Rookie running backs selected in the first round of the NFL Draft tend to produce very well in fantasy. Especially those with top 15 capital, as is the case with the Lions’ new number 26, drafted with the 12th overall pick last April. But it is also common that, in their first games as a professional, they have limited opportunities to touch the ball, which increases throughout the year and usually doesn’t take long to happen. So, try to take advantage of this debut with just 27% of offensive snaps to acquire the rookie as long as the situation invariably does not change. Especially because, in the few chances he had, Gibbs demonstrated enormous explosive potential and hints that he could have a year at least somewhat similar to Alvin Kamara’s as a freshman in 2017, with David Montgomery serving as “Mark Ingram’s double”.

Other RBs to “buy low”: Saquon Barkley (NYG), Kenneth Walker (SEA), Miles Sanders (CAR), Javonte Williams (DEN), James Cook (BUF)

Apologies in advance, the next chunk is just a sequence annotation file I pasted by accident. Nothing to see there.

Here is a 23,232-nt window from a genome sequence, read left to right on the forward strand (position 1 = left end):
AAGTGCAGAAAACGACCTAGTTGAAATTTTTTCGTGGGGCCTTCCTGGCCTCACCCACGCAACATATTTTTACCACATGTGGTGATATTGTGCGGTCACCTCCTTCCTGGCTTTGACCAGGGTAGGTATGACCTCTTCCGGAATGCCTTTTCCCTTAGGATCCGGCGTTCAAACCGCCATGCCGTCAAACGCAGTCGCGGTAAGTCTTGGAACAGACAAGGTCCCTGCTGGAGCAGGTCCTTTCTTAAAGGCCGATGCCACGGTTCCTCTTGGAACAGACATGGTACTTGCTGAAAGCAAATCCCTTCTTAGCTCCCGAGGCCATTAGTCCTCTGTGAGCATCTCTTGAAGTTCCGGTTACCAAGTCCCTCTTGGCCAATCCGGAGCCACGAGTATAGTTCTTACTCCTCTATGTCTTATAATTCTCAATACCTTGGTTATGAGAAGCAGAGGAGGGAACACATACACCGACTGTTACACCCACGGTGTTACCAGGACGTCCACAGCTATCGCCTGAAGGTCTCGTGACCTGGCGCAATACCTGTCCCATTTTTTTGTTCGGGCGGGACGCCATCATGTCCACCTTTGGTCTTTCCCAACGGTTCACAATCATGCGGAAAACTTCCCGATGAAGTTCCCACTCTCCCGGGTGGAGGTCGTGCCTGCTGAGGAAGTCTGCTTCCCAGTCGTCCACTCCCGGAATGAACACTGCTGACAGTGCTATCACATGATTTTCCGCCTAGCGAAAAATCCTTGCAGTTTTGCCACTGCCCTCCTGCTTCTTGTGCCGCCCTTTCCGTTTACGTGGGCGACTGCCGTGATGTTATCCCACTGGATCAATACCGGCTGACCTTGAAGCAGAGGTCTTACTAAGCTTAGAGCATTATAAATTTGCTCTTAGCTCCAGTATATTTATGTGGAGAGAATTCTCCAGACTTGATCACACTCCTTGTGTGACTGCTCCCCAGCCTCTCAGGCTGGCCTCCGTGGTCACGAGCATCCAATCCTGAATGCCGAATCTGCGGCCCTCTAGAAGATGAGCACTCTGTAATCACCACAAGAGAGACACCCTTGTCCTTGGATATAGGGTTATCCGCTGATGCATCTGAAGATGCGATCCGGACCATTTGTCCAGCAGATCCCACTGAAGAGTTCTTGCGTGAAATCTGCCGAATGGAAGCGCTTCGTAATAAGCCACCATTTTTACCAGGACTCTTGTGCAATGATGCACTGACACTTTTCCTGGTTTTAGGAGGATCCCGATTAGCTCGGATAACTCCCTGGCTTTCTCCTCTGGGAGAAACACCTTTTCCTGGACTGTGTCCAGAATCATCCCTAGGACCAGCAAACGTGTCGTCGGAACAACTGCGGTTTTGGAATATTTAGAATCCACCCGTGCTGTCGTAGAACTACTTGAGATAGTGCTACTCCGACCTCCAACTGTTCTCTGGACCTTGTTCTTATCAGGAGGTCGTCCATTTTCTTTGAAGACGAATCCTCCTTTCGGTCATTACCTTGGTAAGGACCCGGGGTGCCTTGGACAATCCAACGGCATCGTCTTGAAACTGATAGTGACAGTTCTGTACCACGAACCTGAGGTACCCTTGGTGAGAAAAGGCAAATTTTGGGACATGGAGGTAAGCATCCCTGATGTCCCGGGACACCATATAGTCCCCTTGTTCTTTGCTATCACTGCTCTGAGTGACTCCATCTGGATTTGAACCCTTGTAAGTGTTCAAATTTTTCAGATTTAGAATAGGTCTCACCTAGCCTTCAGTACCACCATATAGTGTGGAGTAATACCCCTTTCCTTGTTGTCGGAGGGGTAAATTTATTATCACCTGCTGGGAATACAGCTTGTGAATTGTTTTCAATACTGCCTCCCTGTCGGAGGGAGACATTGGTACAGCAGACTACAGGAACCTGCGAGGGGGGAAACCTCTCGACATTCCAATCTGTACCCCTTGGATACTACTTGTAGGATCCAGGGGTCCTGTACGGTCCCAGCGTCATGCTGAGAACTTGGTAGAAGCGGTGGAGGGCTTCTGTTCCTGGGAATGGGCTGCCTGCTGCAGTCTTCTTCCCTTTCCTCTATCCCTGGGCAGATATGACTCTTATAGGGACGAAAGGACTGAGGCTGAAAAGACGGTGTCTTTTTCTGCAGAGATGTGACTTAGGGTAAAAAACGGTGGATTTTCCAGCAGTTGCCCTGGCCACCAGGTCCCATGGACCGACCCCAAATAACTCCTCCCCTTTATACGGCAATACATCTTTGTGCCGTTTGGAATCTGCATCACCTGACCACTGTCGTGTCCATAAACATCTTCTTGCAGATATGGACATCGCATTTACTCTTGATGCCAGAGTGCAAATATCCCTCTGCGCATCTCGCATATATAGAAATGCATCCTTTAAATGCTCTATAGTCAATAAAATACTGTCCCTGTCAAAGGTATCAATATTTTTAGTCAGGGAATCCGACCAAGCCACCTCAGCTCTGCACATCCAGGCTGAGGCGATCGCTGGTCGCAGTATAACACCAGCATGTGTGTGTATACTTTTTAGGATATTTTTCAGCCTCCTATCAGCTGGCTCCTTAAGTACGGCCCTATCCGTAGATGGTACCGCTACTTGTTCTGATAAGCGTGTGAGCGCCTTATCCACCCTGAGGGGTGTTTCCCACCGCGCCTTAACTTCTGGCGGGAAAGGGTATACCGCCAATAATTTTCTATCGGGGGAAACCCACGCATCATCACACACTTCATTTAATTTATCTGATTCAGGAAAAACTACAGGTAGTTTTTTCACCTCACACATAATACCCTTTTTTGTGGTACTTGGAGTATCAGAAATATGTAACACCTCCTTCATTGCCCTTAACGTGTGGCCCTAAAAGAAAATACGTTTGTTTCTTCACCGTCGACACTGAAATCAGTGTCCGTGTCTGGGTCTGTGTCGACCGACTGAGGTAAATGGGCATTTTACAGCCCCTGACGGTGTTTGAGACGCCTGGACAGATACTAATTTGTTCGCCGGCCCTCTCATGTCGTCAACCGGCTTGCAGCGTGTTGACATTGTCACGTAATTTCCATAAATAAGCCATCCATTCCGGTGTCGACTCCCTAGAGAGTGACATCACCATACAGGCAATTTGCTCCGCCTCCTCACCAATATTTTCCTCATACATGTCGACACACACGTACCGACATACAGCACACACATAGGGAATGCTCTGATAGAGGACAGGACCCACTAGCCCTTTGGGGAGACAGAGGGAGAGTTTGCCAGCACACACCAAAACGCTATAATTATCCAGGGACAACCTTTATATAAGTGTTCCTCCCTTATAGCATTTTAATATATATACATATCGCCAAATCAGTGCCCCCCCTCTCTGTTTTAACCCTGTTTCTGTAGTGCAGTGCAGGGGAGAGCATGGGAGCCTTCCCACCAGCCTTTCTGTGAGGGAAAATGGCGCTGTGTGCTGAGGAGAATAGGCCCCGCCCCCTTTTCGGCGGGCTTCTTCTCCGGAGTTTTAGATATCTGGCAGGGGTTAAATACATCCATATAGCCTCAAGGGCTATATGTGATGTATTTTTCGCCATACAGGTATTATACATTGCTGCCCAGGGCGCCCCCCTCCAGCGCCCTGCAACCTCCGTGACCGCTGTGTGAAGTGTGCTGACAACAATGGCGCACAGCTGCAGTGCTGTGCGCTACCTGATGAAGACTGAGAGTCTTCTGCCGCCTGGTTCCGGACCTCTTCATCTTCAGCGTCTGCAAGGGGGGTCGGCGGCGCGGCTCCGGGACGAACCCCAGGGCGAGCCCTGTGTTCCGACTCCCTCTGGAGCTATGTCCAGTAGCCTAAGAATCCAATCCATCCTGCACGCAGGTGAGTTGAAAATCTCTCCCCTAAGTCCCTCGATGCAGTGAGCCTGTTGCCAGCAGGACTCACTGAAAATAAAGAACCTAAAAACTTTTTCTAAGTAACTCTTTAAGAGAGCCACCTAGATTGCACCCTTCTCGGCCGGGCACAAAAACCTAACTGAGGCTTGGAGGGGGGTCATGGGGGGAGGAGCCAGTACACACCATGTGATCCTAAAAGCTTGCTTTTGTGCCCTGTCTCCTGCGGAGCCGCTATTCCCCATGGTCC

Running Backs to “sell high”:

Aaron Jones (GB)

Don’t get me wrong. Aaron Jones, even a veteran, continues to be one of the best and most efficient runners in the NFL, having, once again, bypassed the poor Chicago Bears of the (torn) heart of this writer. However, don’t expect him to maintain his average of 26.7 PPR points and continue leading the RB position in our game within the game, as nothing seems to have changed in the use of the backfield by Matt LaFleur, who insists on giving snaps and opportunities to the weak AJ Dillon. This circumstance, while it makes perfect sense from the point of view of the franchise’s interests in protecting the health of its main running back – who, even so, felt the hamstring in week 1, albeit without much apparent severity – also makes their statistical performances inconsistent. After all, it’s not every day that he faces a defense from such a poorly trained team. Therefore, involving him in a negotiation for someone with more dominance of opportunities in the backfield and, consequently, less inconstancy, could be a good thing.

Tyler Allgeier (ATL)